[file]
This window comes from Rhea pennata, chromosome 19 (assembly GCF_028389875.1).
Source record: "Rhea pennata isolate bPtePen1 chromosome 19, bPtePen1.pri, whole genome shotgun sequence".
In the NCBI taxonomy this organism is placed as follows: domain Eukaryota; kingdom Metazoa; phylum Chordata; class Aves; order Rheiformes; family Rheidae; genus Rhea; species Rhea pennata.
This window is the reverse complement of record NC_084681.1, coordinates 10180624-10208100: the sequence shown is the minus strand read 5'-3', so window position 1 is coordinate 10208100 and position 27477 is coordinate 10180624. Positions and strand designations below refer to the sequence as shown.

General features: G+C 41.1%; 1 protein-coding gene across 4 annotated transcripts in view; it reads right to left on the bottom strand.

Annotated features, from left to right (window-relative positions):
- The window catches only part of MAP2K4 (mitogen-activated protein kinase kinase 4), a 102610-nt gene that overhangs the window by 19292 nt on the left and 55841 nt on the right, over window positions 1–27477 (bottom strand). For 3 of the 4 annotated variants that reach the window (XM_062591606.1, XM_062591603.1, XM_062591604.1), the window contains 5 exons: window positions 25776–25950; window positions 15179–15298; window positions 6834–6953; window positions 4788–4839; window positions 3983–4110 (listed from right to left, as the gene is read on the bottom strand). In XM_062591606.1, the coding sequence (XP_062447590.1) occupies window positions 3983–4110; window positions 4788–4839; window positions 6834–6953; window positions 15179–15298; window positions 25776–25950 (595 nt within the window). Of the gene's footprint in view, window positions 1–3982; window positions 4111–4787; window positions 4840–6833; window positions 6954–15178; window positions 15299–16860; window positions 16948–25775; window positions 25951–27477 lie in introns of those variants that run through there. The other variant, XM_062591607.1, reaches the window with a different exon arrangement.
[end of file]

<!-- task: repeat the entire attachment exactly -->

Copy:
This window comes from Rhea pennata, chromosome 19 (assembly GCF_028389875.1).
Source record: "Rhea pennata isolate bPtePen1 chromosome 19, bPtePen1.pri, whole genome shotgun sequence".
In the NCBI taxonomy this organism is placed as follows: domain Eukaryota; kingdom Metazoa; phylum Chordata; class Aves; order Rheiformes; family Rheidae; genus Rhea; species Rhea pennata.
This window is the reverse complement of record NC_084681.1, coordinates 10180624-10208100: the sequence shown is the minus strand read 5'-3', so window position 1 is coordinate 10208100 and position 27477 is coordinate 10180624. Positions and strand designations below refer to the sequence as shown.

General features: G+C 41.1%; 1 protein-coding gene across 4 annotated transcripts in view; it reads right to left on the bottom strand.

Annotated features, from left to right (window-relative positions):
- The window catches only part of MAP2K4 (mitogen-activated protein kinase kinase 4), a 102610-nt gene that overhangs the window by 19292 nt on the left and 55841 nt on the right, over window positions 1–27477 (bottom strand). For 3 of the 4 annotated variants that reach the window (XM_062591606.1, XM_062591603.1, XM_062591604.1), the window contains 5 exons: window positions 25776–25950; window positions 15179–15298; window positions 6834–6953; window positions 4788–4839; window positions 3983–4110 (listed from right to left, as the gene is read on the bottom strand). In XM_062591606.1, the coding sequence (XP_062447590.1) occupies window positions 3983–4110; window positions 4788–4839; window positions 6834–6953; window positions 15179–15298; window positions 25776–25950 (595 nt within the window). Of the gene's footprint in view, window positions 1–3982; window positions 4111–4787; window positions 4840–6833; window positions 6954–15178; window positions 15299–16860; window positions 16948–25775; window positions 25951–27477 lie in introns of those variants that run through there. The other variant, XM_062591607.1, reaches the window with a different exon arrangement.